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February 22, 2018

"These guidelines exist in some kind of middle universe that I don't understand..."

1204504745fullresThe title of this post is one of my (many) favorite lines appearing in this Supreme Court oral argument transcript from yesterday's proceedings in Rosales-Mireles v. United States.  The case addresses whether a (small) guideline error will usually satisfy the plain error standard for correction of an error raised only on appeal, and I highly recommend that sentencing fans read the entire transcript.  There are too many amusing and interesting flourishes throughout the transcript to cover them all here, but this one little passage from early in the second part of the argument that provides a flavor of the overall direction of Justices' approach to this case:

JUSTICE KAGAN:  Mr. Ellis [Assistant to the Solicitor General arguing for the prosecution], Justice Gorsuch, when he was a judge, wrote this opinion which I'm sure you've read many times, and I just want to quote one sentence from it and then ask you what you think about it because he basically, you know, suggests why you maybe lose.

This rev up to a question from Justice Kagan is only one of many part of the transcript that leads me to think basically, you know, the government is going to lose this case. Evan Lee in his SCOTUSblog preview of the Rosales-Mireles argument highlighted effectively why this case is sure to be an up hill climb for the government, and little in this transcript suggests otherwise.

I have not yet noted who spoke the line I have used in this title of this post, and I suppose at this point it would be fun to encourage readers to guess.  I suspect hard-core Court watchers with sentencing affinity may readily be able to figure out who said this, but arguably any and every Justice (and any and every judges and any and every practitioner) sometimes feels that, post-Booker, the guidelines exist in some kind of "middle universe." 

At the risk of making inappropriate suggestions, I do think the Justice who spoke this particular line might be able to engender a special kind of new fandom if in the future he were to suggest that the federal sentencing guidelines "exist in some kind of Middle Earth." With a single line, J.R.R. Tolkien fans might start showing up at US Sentencing Commission hearings as well as giving this Justice the kinds of adoration some colleagues get. And then my students will finally understand why I often walk around clutching the US Sentencing Guidelines Manual saying "My Precious."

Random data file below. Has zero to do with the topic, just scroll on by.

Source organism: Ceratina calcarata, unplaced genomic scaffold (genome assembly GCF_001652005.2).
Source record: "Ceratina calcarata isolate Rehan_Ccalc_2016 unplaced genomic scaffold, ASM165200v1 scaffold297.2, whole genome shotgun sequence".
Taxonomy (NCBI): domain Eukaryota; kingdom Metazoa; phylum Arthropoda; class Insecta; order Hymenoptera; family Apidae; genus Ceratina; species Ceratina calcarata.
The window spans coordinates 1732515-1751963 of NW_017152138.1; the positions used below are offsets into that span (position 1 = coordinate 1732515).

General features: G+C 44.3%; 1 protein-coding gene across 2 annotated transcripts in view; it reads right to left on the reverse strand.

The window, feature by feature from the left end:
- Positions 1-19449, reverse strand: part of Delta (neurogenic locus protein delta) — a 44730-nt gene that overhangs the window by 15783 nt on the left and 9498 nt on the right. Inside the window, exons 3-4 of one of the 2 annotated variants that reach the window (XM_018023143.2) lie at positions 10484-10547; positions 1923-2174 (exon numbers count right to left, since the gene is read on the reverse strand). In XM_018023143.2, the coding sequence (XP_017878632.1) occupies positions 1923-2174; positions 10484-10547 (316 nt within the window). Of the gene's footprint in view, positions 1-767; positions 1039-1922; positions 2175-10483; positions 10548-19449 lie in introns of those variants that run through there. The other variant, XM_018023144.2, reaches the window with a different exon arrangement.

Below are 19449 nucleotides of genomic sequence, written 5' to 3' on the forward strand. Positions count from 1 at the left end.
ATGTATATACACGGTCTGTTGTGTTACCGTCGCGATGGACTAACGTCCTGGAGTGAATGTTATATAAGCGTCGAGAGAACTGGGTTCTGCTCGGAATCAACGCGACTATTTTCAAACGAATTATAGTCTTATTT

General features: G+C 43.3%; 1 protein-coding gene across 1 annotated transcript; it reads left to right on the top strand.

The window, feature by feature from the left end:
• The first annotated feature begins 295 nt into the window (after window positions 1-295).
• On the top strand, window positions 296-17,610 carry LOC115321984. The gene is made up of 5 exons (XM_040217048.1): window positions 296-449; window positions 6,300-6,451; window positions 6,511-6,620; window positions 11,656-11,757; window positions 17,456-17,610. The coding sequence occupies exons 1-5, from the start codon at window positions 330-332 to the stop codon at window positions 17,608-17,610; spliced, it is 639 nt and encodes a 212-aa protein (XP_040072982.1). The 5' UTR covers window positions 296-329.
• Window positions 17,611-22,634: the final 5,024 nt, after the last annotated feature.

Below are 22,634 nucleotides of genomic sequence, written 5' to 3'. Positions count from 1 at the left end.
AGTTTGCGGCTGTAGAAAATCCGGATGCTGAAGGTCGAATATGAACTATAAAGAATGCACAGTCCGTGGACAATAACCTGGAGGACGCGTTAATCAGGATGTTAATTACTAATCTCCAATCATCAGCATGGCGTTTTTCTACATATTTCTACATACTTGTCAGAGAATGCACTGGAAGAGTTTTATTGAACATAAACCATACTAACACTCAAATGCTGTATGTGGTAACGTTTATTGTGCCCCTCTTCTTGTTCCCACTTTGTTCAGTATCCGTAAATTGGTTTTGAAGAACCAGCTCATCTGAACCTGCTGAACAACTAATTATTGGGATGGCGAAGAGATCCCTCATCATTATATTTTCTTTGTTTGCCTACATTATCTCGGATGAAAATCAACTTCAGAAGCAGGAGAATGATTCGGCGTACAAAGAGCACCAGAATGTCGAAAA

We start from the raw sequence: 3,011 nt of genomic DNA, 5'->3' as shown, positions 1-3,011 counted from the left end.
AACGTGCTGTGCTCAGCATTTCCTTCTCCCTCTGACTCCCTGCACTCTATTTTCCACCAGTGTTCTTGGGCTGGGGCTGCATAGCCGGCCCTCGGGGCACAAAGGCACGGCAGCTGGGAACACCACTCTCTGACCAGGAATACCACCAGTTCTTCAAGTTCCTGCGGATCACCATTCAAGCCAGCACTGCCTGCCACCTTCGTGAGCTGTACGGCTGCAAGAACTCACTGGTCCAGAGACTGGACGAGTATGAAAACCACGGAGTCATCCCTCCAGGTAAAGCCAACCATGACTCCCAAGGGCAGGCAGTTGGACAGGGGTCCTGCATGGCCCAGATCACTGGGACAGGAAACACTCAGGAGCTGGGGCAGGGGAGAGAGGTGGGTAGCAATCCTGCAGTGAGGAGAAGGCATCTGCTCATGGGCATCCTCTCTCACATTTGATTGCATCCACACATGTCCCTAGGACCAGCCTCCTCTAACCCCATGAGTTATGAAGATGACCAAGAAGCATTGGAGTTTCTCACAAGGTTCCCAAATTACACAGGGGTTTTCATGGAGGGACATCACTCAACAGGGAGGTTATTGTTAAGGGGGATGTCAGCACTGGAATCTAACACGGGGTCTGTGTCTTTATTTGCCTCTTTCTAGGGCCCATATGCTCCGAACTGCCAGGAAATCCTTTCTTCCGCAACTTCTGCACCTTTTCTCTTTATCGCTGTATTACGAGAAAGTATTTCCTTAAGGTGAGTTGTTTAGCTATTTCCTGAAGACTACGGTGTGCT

UPDATE: I see that Evan Lee now has this "Argument analysis" up at SCOTUSblog under the heading "Justices hint at categorical approach to correcting forfeited Sentencing Guidelines errors." Here is how it starts:

Sometimes, an appellate court uses oral argument to help it decide who ought to win.  Other times, the justices know who will win, and oral argument becomes an opportunity for the judges to use counsel as a sounding board as to how the opinion should be written. W ednesday’s Supreme Court oral argument in Rosales-Mireles v. United States had the earmarks of the latter.

February 22, 2018 at 10:40 AM | Permalink


Sounds like something Justice Samuel Alito would say. I think I remember it as a rebuke to the argument Justice Anthony Kennedy said.

Posted by: Eric Knight | Feb 22, 2018 11:02:09 AM

The person who said it -- the transcript is available on its website -- has made many quips during oral argument in a simple vein. The person once made a dig at Scalia involving Madison's video game preferences, to provide a spoiler of sorts.

Posted by: Joe | Feb 22, 2018 12:41:59 PM

I have made similar typos in the past as well. My non-existent kingdom for an after the fact editing feature.

Posted by: Joe | Feb 22, 2018 12:42:54 PM

These are all clowns wasting time, stealing tax payer money. Impeach them all. Replace them with members of the jury pool from Northern Virginia.

Posted by: David Behar | Feb 22, 2018 1:14:44 PM

Once again Behar has nothing intelligent to say...

Posted by: atomicfrog | Feb 22, 2018 1:55:10 PM

If the discussion on the costs of resentencing being relatively minimal makes it into the final opinion, one should expect this language to be cited in Graham/Miller cases in the future in states that drag their heels in changing LWOP cases.

Posted by: Erik M | Feb 22, 2018 3:03:14 PM

Hi, Atomic. I am quoting Justice Scalia.

Posted by: David Behar | Feb 23, 2018 8:49:31 AM

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